The other night I was having a drink with a friend who, like me, runs a creative department. I don’t remember what we were talking about but, at one point, he said: "I generally don’t do ideas. The only time I do is when time is running out and I don’t think my team will get there, so I jump in – that’s when we are all panicking."
That got me thinking about why our industry is hurting right now. Why there are so many articles talking about the "death of the model". Why clients are becoming more prescriptive. Panic!
Think about it. We’re living in a fast-paced, hyperconnected, nothing-will-be-the-same-again world. Where new channels make the landscape change as quickly as culture does. And amid all this uncertainty, clients still need results yesterday.
Urgency combined with doubt breeds panic. So we question the current model, jump in and over-direct. But maybe the answer is to simply relax.
I walked into advertising through the door of film-making. I was barely of legal working age and I started getting paid to shoot stories for brands that were way more mature than I was, competing for scripts with directors that were at least twice my age.
I should have been happy. But I wasn’t. The scripts I was getting were for ads filled with effects, requiring less character and more neon starbursts. But the directors breaking new ground were the ones creating story-based ads. And I wanted to be part of that group. So every chance I’d get to direct actors, I’d give it my all. I’d micro-direct them – giving line readings with the emotional inflection I wanted, or demonstrating how I’d like something played out.
No take was good enough for me so I would redo them over and over in search of the perfect delivery. But no matter how much I tried, I couldn’t get the performances up to the level of my peers. Theirs were fresh. Surprising. Real. Mine were not.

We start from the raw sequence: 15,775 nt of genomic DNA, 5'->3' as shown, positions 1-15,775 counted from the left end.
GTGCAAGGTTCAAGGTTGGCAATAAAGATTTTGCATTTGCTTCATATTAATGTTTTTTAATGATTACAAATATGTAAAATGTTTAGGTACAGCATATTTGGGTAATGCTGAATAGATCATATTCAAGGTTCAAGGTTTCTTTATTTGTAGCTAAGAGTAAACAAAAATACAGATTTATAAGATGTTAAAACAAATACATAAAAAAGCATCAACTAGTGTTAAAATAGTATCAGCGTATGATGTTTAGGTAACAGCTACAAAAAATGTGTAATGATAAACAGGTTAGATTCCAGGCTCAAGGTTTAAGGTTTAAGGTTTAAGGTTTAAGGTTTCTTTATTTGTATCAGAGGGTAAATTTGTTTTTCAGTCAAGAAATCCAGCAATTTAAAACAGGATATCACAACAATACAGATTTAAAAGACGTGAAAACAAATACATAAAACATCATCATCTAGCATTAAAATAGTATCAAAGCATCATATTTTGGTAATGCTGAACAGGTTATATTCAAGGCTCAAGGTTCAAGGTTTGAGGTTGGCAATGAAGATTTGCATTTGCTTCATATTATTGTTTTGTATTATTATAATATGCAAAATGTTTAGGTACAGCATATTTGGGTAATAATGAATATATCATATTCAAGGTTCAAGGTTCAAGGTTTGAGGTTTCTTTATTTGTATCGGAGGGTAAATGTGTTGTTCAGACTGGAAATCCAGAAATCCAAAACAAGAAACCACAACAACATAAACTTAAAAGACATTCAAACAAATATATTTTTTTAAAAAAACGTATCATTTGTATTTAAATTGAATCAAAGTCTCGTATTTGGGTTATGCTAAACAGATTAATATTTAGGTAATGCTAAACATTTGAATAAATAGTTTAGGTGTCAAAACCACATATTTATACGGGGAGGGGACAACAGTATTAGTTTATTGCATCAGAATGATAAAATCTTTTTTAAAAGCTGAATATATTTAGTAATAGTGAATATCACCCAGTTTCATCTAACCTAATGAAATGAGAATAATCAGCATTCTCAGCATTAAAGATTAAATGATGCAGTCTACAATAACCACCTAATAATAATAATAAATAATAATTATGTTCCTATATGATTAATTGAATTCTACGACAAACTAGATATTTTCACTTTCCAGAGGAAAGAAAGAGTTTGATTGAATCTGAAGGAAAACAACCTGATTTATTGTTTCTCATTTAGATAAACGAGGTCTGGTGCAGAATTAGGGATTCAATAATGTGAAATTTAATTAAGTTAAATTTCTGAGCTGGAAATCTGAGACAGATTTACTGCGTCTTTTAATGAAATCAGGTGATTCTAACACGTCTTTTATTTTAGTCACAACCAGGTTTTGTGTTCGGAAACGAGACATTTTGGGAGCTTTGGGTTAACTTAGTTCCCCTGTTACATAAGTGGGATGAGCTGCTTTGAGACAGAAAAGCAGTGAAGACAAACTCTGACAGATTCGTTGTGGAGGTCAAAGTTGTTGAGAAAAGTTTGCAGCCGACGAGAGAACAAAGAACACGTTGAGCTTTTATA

I suddenly realised that it wasn’t about trying to extract a great performance from an actor. It was about choosing the right actor for the performance.
Then, one day, something clicked. I’m not sure how, or why, it became apparent, but I suddenly realised that it wasn’t about trying to extract a great performance from an actor. It was about choosing the right actor for the performance. Setting them up with clear context, and then simply letting them do their thing. Cast, set up and roll. That was the way to get actors to deliver their very best.
From that moment on, I spent all of my energy searching for the right actors. I knew that the performance hinged on that decision, and that decision alone. So I would fight for the unconventional ones, for the unexpected ones, prep them accordingly and simply set them free.
This approach gave birth to truly magical performances. One script led to another and I finally found myself in a happier place.
Some years later, I was seduced by the wonderful digital world that was materialising before our eyes. Well, not really. At that time, it was actually materialising in messy rooms with half-empty pizza boxes and some pretty smart, unruly people full of ideas, away from flashy suites or overly serious boardrooms, which is exactly what seduced me.
I spent many years leading digital creative teams in digital agencies. And again, it was that same approach that made it all work. Cast, set up and roll.
We worked hard at getting the right mix of people, with the right mix of skills, over the right projects, and then we simply gave them the space to do their thing.
Today, in our agency, we use the same approach. Yes, the world has changed a lot since I started out. Today we listen to TV while we scan through our Facebook feed. We walk into stores to pick out things we’ll buy later online. We type messages with our voices. Watch news on our phones. Call people from our TVs. But what hasn’t changed is that if you want good performances out of your "actors", you’re far better off spending your energy casting, setting up and then just getting out of the way.
So if you’re client-side and over-directing your agency team, or if you’re agency-side and overdirecting your talent, try it. Cast, set up and roll. You may be rewarded with some stellar performances.
Lucas Peon is the executive creative director at J Walter Thompson London.